There is a calm that has settled over the area. Not everyone is rushing around, getting to the train and going out. It’s extended family time and I think it’s hitting home with a lot of people, and they are realizing, again, that this is a small community. It’s touching, and I didn’t think Westport had it in it. Even though you can’t see each other, you feel the love. 

Business is ok. We’ve had some great weeks and we’ve had some mediocre weeks, but our staff is employed and we’re keeping them busy. Staying relevant is important and keeping your name in every body’s ears is important. We are doing curbside at both restaurants and have just started Match Provisions where we sell groceries for pick up. We just started and on that first week we immediately got 75 orders. We open orders on Mondays at matchsono.com and close the store on Thursday, pick up is the following Tuesday at the train station parking lot.  We’re selling milk, eggs, butter, gloves, toilet paper, a mixed produce box (CSA style), frozen pasta, shrimp, meat, fresh and shucked clams and oysters from Copps Island Oysters (Norm Bloom & Son) and a new product we’ve created called Copps Casino, which are shucked oysters with a topping that are baked and frozen to reheat. We also sell beer, wine and liquors. 

It’s truly going to be that the strong survive. It’s going to be survival of fittest and whoever is the smartest marketer is going to be lucky here–and I do think it’s luck. I truly do. I think unfortunately some of my fellow restaurateurs made the mistake of not staying open and not trying. I get it—they didn’t feel safe. I think we figured out the safety part—we don’t let anyone in restaurants except staff.   

I strongly believe that I think the restaurant industry is the best industry this could happen to because we are already sanitary. It is what we were trained to do. So, we add a mask—ok, big deal. It’s an inconvenience but it’s not that side of it that is the issue, it’s the hospitality side. That’s what I love about this business– it’s about making people happy. My fear is that the restaurant industry is not going to look anywhere like it did prior to this. I think it’s going to take a long time to get to full dining back with that fun, safe, entertaining, wholesome feeling. It’s sad. I don’t know what’s going to happen. If I can’t walk around my dining room and make people happy it will suck.”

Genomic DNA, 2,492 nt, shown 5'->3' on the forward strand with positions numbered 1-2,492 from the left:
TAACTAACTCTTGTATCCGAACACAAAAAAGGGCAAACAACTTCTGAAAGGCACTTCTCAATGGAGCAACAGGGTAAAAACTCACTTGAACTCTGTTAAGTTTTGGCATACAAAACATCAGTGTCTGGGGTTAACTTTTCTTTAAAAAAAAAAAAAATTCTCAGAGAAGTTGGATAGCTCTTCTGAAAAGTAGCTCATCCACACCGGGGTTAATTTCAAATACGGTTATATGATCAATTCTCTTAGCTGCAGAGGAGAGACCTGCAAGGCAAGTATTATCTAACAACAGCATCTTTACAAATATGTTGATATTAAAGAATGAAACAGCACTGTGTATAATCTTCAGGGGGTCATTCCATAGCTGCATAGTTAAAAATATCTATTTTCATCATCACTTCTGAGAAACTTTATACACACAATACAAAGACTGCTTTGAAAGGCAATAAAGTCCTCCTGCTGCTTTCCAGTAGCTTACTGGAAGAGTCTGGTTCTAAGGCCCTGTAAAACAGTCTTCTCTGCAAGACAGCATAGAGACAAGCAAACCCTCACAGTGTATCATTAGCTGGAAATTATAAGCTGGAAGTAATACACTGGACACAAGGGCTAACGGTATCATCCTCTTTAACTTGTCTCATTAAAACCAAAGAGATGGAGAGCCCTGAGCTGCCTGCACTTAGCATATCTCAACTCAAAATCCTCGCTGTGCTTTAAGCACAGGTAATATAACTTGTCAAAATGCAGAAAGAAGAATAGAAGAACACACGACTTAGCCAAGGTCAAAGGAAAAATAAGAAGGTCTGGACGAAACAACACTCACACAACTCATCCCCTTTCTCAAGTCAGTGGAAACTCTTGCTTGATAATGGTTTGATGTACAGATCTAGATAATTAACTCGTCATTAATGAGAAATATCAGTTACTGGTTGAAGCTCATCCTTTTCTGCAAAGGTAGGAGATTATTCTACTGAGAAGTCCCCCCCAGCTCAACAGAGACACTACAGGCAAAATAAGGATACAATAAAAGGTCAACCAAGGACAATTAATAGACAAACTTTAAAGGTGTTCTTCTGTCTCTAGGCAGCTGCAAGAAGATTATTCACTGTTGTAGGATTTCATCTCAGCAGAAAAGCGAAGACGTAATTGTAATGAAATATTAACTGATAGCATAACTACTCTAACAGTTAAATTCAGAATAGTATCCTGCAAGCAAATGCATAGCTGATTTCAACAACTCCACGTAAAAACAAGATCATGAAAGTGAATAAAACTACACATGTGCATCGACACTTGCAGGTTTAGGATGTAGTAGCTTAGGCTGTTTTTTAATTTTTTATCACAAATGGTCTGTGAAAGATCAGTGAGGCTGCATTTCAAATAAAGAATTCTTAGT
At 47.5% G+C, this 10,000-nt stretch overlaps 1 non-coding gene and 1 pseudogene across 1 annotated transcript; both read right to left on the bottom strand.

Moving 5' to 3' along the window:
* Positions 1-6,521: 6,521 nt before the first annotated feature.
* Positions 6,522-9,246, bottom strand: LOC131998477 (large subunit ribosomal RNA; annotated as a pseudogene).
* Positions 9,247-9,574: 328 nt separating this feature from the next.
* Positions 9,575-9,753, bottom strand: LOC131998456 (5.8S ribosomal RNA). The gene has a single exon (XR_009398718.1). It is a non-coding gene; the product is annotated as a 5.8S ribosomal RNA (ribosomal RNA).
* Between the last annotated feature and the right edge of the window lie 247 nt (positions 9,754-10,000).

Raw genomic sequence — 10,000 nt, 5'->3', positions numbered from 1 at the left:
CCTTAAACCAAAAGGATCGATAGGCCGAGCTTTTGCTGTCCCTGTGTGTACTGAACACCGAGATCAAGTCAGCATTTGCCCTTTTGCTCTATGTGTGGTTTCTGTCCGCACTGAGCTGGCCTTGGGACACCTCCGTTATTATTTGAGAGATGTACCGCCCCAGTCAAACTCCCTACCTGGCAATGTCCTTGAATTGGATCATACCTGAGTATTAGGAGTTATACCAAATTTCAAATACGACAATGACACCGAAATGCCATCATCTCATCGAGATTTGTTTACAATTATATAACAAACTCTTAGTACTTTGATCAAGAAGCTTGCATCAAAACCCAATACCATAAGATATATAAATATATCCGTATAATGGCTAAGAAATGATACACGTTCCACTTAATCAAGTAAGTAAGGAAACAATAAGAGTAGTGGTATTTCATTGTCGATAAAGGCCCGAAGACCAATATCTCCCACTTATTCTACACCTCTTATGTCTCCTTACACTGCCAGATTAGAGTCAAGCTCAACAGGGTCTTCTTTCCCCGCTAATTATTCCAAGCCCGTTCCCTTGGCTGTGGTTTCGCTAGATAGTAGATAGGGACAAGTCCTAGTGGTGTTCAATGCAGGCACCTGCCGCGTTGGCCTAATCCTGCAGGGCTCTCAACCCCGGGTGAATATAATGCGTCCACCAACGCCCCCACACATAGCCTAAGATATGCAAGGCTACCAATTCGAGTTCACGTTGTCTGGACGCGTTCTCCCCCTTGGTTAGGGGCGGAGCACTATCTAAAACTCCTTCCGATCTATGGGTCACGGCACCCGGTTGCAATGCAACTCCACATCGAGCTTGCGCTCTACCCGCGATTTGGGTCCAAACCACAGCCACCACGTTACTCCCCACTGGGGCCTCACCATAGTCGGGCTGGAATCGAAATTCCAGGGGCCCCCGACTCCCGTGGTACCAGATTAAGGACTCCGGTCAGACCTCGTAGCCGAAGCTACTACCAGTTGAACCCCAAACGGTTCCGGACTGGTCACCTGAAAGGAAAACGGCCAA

Explore More of “Westport In Focus”

To read more of the museums long lens oral histories please visit the Westport In Focus page.


Focus On: Westport First Selectman, Jim Marpe

Ohio Native, Jim Marpe and his wife, Mary Ellen, have lived in Westport for 31 years. Previously an executive at Accenture, Marpe served on Westport’s Board of Education and on state-level education boards. Active members at Green’s Farms Church both Marpes serve on multiple non-profit boards. Marpe is also an avid wine collector who says “sampling the collection of excellent wines in my wine cellar is a pleasant way to end a challenging day.” He shares his thoughts on being at the forefront of the COVID-19 crisis management on April 30, the original proposed end-date for social distancing measures. 

“As the First Selectman, I have been working seven days a week to help lead Westport through the COVID-19 crisis. Unlike most of my fellow residents, I haven’t had the opportunity to enjoy the “new normal”. Most of my time is spent working virtually from my office and Zoom studio at home. A typical workday now begins at 7am and rarely ends before 9pm. At least some traditional evening meetings are being moved earlier in the day because of greater resident availability and flexibility. 

Mary Ellen spends a significant part of her time working as member of the Westport Country Playhouse to help the Playhouse manage through this crisis and plan for future re-opening and fund raising. She is also playing a lot of virtual Mahjong with her friends. 

As the chief community advocate for social distancing, I’ve gotten used to it and find it surprisingly natural now. We’ve been able to slow the spread of the virus throughout Westport, and this is the way to do it. We’ll need to stay disciplined about the distancing into the summer months as we begin to open public facilities. My personal style is to meet with people “in-person” as much as possible, so I’ve had to shift my communication approach to deal with many more telephone conferences and Zoom-based meetings. My observation is that Zoom forces a more disciplined and efficient meeting; making them more productive and less contentious.  

I’m very pleased with the way the majority have responded with our request to stay inside as much as possible and to socially distance and facemask as much as possible when in public spaces. Most have taken to the motto. “You’re not stuck inside, you’re safe inside”. As always, there are those who don’t want to follow the rules, but for the most part are willing to if confronted politely.